Tag Archives: Kansas

Fort Conley

Summer 1906, Kansas City, Kansas.

Lyda Conley wiped the beads of sweat from her forehead with the sleeve of her dress. It was a warm, humid late June day. She carefully laid the hammer into the box of her late father’s tools and stepped back next to her sisters, Lena and Ida. The Conley Sisters viewed their handiwork—an 8’ by 6’ cabin constructed mere feet away from their parent’s gravesites in their Wyandot tribe’s burial land, Huron Indian Cemetery.

A hundred feet away behind the “TRESPASS AT YOUR OWN PERIL” sign hanging from chain-locked iron cemetery gates, a small crowd gathered along the downtown street in the heart of the rapidly expanding business district of young Kansas City, Kansas. A crowd of people clapped and cheered their support of the Conley Sisters and their defense of a prized, downtown park. Other scowled at the sisters; seeing their illegal occupation of this piece of prime real estate in the heart of the city as standing in the way of the city’s growth and prosperity.

The game was on.

Fort Conley was built.


Fort Conley

The occupation of Huron Indian Cemetery, in opposition to a 1906 United States’ Congressional Bill authorizing the Secretary of the Interior to remove the bodies of the Wyandot tribal dead to nearby Quindaro Cemetery in order to sell the land, had begun.

Buried in the appropriation bill, actually buried in the middle of some treaty business with the Sac and Fox Tribe of Kansas for fee-simple patents, payment appropriation for a school, and land payments, is the authorization to sell Huron Place Cemetery from under the rightful ownership of the Wyandot Tribe.

On that June day, the Conley Sisters, behind the intellectual leadership of the youngest sister, Lyda, and the spiritual leadership of Lena, began a lifelong battle which would ultimately save their tribal burial ground from the destructive forces of economic development.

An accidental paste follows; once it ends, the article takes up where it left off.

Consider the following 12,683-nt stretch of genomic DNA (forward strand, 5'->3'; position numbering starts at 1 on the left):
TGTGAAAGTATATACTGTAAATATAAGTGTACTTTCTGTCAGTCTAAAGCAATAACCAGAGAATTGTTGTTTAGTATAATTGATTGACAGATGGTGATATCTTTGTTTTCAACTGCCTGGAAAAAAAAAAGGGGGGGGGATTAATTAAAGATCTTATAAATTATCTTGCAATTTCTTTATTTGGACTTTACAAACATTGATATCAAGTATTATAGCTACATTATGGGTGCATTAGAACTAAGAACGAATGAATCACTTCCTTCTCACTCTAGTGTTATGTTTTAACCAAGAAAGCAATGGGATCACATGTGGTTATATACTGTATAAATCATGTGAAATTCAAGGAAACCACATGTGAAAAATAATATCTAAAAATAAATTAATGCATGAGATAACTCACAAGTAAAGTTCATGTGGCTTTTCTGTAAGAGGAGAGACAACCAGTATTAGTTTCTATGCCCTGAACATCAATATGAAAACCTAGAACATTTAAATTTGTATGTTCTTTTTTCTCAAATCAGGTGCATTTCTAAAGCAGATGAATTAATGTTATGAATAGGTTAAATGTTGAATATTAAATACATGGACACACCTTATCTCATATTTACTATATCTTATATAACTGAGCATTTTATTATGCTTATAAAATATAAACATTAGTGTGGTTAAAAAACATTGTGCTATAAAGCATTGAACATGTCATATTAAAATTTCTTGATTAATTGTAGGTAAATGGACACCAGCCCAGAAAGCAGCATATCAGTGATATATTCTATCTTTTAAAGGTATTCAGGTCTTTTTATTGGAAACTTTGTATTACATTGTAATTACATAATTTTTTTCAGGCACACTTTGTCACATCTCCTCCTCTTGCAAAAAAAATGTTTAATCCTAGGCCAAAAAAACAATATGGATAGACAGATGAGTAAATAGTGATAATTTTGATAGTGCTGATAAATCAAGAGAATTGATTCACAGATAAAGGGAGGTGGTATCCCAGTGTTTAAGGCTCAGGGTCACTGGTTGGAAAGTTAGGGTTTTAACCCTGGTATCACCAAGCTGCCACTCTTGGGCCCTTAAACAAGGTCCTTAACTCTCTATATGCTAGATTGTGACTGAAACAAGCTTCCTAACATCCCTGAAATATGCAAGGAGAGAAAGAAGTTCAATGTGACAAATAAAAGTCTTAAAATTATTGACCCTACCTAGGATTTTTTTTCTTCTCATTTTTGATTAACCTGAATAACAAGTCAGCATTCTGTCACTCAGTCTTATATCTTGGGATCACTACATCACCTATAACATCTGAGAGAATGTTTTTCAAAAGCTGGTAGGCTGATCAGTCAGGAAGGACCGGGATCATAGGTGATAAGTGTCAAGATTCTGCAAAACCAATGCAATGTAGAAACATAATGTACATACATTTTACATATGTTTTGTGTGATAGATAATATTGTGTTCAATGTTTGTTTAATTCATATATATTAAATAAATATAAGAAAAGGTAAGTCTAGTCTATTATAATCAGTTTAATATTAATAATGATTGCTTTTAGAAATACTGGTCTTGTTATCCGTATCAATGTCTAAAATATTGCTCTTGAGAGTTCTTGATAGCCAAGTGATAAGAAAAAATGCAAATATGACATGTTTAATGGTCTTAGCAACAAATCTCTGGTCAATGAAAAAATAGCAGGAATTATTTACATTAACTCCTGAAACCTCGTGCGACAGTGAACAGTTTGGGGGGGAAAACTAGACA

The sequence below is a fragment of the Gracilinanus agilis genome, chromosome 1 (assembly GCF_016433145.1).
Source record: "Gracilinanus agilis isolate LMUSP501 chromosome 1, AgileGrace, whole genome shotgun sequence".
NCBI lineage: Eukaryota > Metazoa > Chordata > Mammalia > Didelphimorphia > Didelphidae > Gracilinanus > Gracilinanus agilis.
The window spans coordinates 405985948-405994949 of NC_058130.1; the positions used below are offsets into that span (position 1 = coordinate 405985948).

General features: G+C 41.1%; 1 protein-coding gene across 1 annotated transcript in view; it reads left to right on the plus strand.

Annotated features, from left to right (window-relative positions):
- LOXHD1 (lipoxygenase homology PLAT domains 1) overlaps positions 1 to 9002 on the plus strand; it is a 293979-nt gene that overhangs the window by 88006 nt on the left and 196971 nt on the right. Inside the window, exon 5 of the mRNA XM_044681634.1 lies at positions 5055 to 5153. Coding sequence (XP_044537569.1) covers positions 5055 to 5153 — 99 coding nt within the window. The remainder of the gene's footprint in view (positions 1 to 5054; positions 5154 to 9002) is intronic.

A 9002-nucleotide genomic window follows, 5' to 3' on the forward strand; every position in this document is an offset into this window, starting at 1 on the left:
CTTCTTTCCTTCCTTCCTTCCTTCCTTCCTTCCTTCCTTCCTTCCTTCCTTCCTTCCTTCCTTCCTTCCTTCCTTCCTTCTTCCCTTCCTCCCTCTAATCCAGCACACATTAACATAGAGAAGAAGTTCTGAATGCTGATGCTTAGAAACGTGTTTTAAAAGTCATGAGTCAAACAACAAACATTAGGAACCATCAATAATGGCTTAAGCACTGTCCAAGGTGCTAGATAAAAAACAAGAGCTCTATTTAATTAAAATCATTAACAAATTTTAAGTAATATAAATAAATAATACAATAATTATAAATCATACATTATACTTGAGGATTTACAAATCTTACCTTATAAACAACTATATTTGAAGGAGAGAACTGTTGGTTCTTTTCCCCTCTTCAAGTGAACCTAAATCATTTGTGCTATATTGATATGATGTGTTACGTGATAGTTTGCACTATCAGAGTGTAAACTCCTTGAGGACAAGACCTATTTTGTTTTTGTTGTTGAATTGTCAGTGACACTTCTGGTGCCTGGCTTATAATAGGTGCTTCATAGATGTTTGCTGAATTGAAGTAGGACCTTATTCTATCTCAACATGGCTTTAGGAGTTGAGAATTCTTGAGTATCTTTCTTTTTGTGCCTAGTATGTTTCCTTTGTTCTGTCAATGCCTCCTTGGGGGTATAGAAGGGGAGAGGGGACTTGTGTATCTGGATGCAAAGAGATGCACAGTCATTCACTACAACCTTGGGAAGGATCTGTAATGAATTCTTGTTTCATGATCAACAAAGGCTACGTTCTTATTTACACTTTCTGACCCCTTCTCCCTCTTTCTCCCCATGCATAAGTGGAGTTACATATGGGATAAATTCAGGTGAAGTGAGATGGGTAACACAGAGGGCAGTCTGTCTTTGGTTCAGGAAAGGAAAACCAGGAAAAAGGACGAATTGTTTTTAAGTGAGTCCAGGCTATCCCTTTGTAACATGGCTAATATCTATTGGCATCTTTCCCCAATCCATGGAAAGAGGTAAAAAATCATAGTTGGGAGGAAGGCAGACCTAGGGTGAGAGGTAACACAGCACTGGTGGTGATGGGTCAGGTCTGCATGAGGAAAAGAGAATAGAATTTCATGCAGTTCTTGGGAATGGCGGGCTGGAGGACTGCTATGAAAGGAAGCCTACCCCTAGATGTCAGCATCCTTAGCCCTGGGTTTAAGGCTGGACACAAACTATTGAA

Lyda Conley

The battle that started in the streets of downtown Kansas City, Kansas, would take many detours. From Washington, D.C. when Congress passed the 1906 bill authorizing the sale of the cemetery, to the downtown cemetery occupation by the Conley Sisters. The fight would move to the courts, starting with the United States Circuit Court of Kansas in Topeka, Kansas and eventually, it would land with an appeal at the highest court in the land, the Supreme Court—where Lyda became the first woman of Native American heritage to argue a case before the court.

What made the Conleys take up arms and occupy their tribal burial ground?

“In this cemetery are buried one-hundred of our ancestors…why should we not be proud of our ancestry and protect their graves? We shall do it, and woe be to the man that first attempts to steal a body. We are part owners of the ground and have the right under the law to keep off trespassers, the right a man has to shoot a burglar who enters his home.”

– October 25, Kansas City Times quotation from Lyda Conley.

First and foremost, it was to protect the sacred ground on which their relatives and tribal kinsmen were buried.